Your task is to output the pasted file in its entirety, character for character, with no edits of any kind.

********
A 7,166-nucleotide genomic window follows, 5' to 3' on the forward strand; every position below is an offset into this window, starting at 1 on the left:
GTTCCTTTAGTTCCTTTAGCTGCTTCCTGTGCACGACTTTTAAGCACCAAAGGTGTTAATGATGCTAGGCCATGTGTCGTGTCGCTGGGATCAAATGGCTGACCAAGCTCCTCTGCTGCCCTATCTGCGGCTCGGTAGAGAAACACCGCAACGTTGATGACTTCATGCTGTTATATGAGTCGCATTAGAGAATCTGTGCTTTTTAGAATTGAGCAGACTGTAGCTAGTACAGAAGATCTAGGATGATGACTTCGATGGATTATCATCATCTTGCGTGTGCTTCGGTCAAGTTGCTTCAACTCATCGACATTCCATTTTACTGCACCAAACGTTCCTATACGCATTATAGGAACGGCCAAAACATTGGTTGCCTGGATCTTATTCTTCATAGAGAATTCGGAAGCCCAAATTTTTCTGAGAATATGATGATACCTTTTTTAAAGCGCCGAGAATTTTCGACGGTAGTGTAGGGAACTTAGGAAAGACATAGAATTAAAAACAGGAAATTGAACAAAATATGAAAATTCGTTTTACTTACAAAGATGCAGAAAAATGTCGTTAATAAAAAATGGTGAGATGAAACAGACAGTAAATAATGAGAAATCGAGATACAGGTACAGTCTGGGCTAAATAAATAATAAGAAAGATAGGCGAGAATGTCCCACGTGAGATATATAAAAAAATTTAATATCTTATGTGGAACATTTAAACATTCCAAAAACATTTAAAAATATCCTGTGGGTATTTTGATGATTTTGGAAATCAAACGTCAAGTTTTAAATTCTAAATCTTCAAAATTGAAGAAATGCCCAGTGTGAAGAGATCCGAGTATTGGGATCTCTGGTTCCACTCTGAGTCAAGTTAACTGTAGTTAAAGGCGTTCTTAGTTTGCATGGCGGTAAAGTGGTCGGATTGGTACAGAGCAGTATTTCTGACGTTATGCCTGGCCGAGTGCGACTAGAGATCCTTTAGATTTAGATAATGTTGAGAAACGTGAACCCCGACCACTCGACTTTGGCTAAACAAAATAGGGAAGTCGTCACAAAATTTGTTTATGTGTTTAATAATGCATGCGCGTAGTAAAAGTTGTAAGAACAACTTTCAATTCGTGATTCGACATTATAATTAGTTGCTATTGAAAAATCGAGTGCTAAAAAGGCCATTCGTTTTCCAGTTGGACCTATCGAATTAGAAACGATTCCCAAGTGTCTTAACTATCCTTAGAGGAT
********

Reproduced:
A 7,166-nucleotide genomic window follows, 5' to 3' on the forward strand; every position below is an offset into this window, starting at 1 on the left:
GTTCCTTTAGTTCCTTTAGCTGCTTCCTGTGCACGACTTTTAAGCACCAAAGGTGTTAATGATGCTAGGCCATGTGTCGTGTCGCTGGGATCAAATGGCTGACCAAGCTCCTCTGCTGCCCTATCTGCGGCTCGGTAGAGAAACACCGCAACGTTGATGACTTCATGCTGTTATATGAGTCGCATTAGAGAATCTGTGCTTTTTAGAATTGAGCAGACTGTAGCTAGTACAGAAGATCTAGGATGATGACTTCGATGGATTATCATCATCTTGCGTGTGCTTCGGTCAAGTTGCTTCAACTCATCGACATTCCATTTTACTGCACCAAACGTTCCTATACGCATTATAGGAACGGCCAAAACATTGGTTGCCTGGATCTTATTCTTCATAGAGAATTCGGAAGCCCAAATTTTTCTGAGAATATGATGATACCTTTTTTAAAGCGCCGAGAATTTTCGACGGTAGTGTAGGGAACTTAGGAAAGACATAGAATTAAAAACAGGAAATTGAACAAAATATGAAAATTCGTTTTACTTACAAAGATGCAGAAAAATGTCGTTAATAAAAAATGGTGAGATGAAACAGACAGTAAATAATGAGAAATCGAGATACAGGTACAGTCTGGGCTAAATAAATAATAAGAAAGATAGGCGAGAATGTCCCACGTGAGATATATAAAAAAATTTAATATCTTATGTGGAACATTTAAACATTCCAAAAACATTTAAAAATATCCTGTGGGTATTTTGATGATTTTGGAAATCAAACGTCAAGTTTTAAATTCTAAATCTTCAAAATTGAAGAAATGCCCAGTGTGAAGAGATCCGAGTATTGGGATCTCTGGTTCCACTCTGAGTCAAGTTAACTGTAGTTAAAGGCGTTCTTAGTTTGCATGGCGGTAAAGTGGTCGGATTGGTACAGAGCAGTATTTCTGACGTTATGCCTGGCCGAGTGCGACTAGAGATCCTTTAGATTTAGATAATGTTGAGAAACGTGAACCCCGACCACTCGACTTTGGCTAAACAAAATAGGGAAGTCGTCACAAAATTTGTTTATGTGTTTAATAATGCATGCGCGTAGTAAAAGTTGTAAGAACAACTTTCAATTCGTGATTCGACATTATAATTAGTTGCTATTGAAAAATCGAGTGCTAAAAAGGCCATTCGTTTTCCAGTTGGACCTATCGAATTAGAAACGATTCCCAAGTGTCTTAACTATCCTTAGAGGAT